A sample of 434 participants was calculated, with a 95% reliability and approximate error of 0.05, out of a universe of 2573 anaesthetists registered in the S.C.A.R.E. database. Response numbers and their proportions were used for the description of categorical items. Only fully completed questionnaires were analysed.
Of the 434 randomly selected anaesthetists, 141 (32.48%) responded the questionnaire, 110 over the web, and 31 by telephone. The frequency of TIVA use was defined as follows: Always, 100% of patients; Almost Always, 50-99% of patients; Hardly Ever, less than 50%; and Never, 0% of cases. The frequency use of the TIVA technique is described in Fig. 1, and it was found that it is used always and almost always by 41.9% of the respondents. The main indications considered by the participants for the use of TIVA were neurosurgery (38.3%), sedation outside the operating room (37.6%), and risk of malignant hyperthermia (36.9%). All other indications were less frequent and are described in Fig. 2. For the question on the use of devices for the administration of intravenous drugs, it was found that TIVA is given mainly with volumetric pumps (53.9%) and TCI (31.9%) pumps. The use of other devices is shown in Fig. 3.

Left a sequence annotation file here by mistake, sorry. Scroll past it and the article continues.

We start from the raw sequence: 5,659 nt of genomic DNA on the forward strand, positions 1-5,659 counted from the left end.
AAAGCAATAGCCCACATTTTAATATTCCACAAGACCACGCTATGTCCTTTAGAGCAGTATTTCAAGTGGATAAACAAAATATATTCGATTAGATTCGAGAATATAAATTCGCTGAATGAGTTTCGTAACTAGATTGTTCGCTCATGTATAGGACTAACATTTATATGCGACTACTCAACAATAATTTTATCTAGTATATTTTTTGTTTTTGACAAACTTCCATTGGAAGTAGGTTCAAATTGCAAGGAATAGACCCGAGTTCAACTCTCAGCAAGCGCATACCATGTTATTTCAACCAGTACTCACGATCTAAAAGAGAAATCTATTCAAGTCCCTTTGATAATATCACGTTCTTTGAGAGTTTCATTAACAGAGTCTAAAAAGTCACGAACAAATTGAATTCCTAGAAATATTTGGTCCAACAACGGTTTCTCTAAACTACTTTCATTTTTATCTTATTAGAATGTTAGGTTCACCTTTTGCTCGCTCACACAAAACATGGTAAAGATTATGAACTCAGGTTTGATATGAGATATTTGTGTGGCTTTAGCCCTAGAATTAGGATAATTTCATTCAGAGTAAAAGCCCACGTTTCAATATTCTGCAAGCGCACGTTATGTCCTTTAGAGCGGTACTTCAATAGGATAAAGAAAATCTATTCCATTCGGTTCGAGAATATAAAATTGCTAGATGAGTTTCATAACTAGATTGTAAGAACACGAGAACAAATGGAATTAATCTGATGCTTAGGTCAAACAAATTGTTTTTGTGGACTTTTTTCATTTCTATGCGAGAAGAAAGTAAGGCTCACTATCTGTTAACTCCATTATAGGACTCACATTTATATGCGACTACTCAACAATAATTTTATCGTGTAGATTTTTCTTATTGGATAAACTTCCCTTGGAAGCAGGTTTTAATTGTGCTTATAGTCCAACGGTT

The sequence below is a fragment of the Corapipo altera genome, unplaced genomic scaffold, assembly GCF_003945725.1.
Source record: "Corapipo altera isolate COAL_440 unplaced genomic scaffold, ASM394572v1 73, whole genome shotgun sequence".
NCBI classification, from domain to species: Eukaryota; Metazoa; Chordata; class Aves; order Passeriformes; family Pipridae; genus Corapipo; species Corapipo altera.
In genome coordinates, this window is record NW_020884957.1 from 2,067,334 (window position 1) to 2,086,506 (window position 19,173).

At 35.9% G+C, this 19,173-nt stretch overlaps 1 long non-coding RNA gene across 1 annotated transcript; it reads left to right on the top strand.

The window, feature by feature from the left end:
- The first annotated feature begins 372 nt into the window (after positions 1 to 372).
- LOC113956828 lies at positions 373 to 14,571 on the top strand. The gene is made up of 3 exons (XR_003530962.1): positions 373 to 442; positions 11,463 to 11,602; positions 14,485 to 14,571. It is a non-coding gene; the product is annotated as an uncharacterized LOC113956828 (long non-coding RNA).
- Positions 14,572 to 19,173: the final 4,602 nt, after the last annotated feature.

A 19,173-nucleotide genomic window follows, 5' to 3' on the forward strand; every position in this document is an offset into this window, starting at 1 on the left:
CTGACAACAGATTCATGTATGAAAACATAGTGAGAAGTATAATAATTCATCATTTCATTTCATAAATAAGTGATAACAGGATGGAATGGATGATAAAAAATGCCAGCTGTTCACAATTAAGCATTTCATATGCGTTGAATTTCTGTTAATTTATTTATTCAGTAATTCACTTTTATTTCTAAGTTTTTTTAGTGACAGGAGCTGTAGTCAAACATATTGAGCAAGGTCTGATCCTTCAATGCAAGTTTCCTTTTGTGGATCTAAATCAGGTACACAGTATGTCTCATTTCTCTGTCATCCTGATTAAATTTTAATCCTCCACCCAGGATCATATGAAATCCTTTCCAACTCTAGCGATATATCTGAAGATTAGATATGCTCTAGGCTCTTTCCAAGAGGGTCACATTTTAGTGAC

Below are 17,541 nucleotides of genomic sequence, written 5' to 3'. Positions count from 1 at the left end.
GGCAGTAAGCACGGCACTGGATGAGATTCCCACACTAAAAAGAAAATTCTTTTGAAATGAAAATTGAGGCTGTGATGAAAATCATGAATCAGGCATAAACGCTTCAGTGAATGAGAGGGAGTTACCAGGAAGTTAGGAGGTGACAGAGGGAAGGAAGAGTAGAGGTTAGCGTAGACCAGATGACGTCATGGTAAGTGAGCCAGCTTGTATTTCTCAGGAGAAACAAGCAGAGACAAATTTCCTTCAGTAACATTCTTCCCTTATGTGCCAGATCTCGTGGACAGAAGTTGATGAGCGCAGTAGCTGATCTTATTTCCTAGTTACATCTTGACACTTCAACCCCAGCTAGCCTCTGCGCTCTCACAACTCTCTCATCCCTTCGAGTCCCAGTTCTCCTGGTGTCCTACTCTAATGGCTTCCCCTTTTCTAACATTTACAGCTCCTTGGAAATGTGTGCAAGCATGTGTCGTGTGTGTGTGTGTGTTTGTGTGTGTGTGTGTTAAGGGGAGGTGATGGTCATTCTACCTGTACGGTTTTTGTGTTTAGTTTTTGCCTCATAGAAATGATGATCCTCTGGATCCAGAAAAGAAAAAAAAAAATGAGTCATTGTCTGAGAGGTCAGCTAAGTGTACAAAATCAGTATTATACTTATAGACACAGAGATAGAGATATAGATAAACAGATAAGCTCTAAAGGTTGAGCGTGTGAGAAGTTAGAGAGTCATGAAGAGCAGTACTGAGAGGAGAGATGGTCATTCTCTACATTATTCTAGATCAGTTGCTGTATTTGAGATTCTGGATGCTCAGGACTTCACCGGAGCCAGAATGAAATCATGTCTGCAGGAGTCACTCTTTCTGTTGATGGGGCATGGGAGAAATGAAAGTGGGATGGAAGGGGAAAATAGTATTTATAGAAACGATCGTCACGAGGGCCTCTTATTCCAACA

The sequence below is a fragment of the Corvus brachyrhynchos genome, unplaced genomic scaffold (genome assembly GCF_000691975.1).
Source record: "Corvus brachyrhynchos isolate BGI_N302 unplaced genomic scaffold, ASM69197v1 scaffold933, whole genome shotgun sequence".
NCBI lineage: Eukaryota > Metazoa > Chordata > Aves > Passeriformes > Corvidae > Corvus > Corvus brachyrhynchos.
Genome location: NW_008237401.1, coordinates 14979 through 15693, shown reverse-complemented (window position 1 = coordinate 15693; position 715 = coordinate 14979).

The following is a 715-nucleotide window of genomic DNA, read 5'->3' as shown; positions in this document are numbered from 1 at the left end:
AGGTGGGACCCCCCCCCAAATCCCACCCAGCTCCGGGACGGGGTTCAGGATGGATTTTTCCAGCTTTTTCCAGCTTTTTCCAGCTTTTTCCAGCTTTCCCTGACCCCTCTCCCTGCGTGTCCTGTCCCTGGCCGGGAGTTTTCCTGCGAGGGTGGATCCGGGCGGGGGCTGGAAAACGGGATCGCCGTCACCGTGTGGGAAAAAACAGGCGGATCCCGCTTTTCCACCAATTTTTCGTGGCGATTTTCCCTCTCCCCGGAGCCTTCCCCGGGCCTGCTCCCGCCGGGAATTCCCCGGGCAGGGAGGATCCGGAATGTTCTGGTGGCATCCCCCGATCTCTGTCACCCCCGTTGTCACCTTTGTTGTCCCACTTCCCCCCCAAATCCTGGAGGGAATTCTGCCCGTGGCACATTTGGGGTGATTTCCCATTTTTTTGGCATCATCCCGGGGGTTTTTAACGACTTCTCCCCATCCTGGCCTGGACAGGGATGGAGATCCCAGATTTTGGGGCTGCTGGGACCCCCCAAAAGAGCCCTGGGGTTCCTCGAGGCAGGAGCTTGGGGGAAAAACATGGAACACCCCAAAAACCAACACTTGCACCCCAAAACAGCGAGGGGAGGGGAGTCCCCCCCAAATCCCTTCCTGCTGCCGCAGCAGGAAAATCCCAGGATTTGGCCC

Of the respondents, 60% consider that TCI pumps are absolutely necessary for TIVA administration, while 73% also consider the availability of anaesthetic depth monitoring like BIS or entropy as a pre-requisite for using this anaesthesia technique. Of the respondents, 120 (85.1%) reported having received training in the use of TIVA and 57 (40.4%) reported having TCI pumps available at their work places. The surveyed anaesthetists found that little availability of anaesthesia depth monitoring (48.2%), the lack of infusion pumps (36.9%) and the lack of experience with the technique (29.1%) were the main limitations for the use of TIVA; other limitations are described in Fig. 4.